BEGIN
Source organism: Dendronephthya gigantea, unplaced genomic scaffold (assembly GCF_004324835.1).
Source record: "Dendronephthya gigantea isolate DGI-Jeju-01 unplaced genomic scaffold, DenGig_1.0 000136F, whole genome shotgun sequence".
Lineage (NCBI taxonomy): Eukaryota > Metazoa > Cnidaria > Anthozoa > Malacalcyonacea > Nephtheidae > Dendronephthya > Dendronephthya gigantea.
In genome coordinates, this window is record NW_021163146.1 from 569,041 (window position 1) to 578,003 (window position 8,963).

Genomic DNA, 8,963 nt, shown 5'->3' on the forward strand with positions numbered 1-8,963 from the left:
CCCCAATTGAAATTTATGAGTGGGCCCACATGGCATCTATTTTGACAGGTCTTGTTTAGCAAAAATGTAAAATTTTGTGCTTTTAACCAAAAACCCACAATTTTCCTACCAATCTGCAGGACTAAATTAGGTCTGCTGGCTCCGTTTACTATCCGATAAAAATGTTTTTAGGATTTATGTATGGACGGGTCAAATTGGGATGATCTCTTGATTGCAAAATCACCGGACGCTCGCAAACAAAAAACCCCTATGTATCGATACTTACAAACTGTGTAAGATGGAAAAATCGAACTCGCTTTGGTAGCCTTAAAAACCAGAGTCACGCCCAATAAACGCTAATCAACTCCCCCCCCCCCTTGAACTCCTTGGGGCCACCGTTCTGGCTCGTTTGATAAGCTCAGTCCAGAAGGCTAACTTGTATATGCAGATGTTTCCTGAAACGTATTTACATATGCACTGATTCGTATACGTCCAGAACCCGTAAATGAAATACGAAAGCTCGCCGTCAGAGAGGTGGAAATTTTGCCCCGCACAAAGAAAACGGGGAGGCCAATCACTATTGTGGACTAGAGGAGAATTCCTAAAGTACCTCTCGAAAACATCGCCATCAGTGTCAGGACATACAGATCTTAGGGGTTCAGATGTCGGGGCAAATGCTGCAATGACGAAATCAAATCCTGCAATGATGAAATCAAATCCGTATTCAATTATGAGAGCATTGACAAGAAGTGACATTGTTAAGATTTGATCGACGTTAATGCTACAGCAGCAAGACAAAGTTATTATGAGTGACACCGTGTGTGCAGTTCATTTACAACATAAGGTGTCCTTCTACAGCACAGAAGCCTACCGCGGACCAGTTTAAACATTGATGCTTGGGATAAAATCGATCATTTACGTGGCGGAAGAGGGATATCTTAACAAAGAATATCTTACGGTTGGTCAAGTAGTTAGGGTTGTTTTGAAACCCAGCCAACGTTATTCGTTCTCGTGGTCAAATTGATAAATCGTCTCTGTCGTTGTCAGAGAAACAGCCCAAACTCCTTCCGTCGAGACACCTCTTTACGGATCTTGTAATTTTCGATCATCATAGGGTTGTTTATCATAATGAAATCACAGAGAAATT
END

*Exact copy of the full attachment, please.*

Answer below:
Source organism: Dendronephthya gigantea, unplaced genomic scaffold (assembly GCF_004324835.1).
Source record: "Dendronephthya gigantea isolate DGI-Jeju-01 unplaced genomic scaffold, DenGig_1.0 000136F, whole genome shotgun sequence".
Lineage (NCBI taxonomy): Eukaryota > Metazoa > Cnidaria > Anthozoa > Malacalcyonacea > Nephtheidae > Dendronephthya > Dendronephthya gigantea.
In genome coordinates, this window is record NW_021163146.1 from 569,041 (window position 1) to 578,003 (window position 8,963).

Genomic DNA, 8,963 nt, shown 5'->3' on the forward strand with positions numbered 1-8,963 from the left:
CCCCAATTGAAATTTATGAGTGGGCCCACATGGCATCTATTTTGACAGGTCTTGTTTAGCAAAAATGTAAAATTTTGTGCTTTTAACCAAAAACCCACAATTTTCCTACCAATCTGCAGGACTAAATTAGGTCTGCTGGCTCCGTTTACTATCCGATAAAAATGTTTTTAGGATTTATGTATGGACGGGTCAAATTGGGATGATCTCTTGATTGCAAAATCACCGGACGCTCGCAAACAAAAAACCCCTATGTATCGATACTTACAAACTGTGTAAGATGGAAAAATCGAACTCGCTTTGGTAGCCTTAAAAACCAGAGTCACGCCCAATAAACGCTAATCAACTCCCCCCCCCCCTTGAACTCCTTGGGGCCACCGTTCTGGCTCGTTTGATAAGCTCAGTCCAGAAGGCTAACTTGTATATGCAGATGTTTCCTGAAACGTATTTACATATGCACTGATTCGTATACGTCCAGAACCCGTAAATGAAATACGAAAGCTCGCCGTCAGAGAGGTGGAAATTTTGCCCCGCACAAAGAAAACGGGGAGGCCAATCACTATTGTGGACTAGAGGAGAATTCCTAAAGTACCTCTCGAAAACATCGCCATCAGTGTCAGGACATACAGATCTTAGGGGTTCAGATGTCGGGGCAAATGCTGCAATGACGAAATCAAATCCTGCAATGATGAAATCAAATCCGTATTCAATTATGAGAGCATTGACAAGAAGTGACATTGTTAAGATTTGATCGACGTTAATGCTACAGCAGCAAGACAAAGTTATTATGAGTGACACCGTGTGTGCAGTTCATTTACAACATAAGGTGTCCTTCTACAGCACAGAAGCCTACCGCGGACCAGTTTAAACATTGATGCTTGGGATAAAATCGATCATTTACGTGGCGGAAGAGGGATATCTTAACAAAGAATATCTTACGGTTGGTCAAGTAGTTAGGGTTGTTTTGAAACCCAGCCAACGTTATTCGTTCTCGTGGTCAAATTGATAAATCGTCTCTGTCGTTGTCAGAGAAACAGCCCAAACTCCTTCCGTCGAGACACCTCTTTACGGATCTTGTAATTTTCGATCATCATAGGGTTGTTTATCATAATGAAATCACAGAGAAATT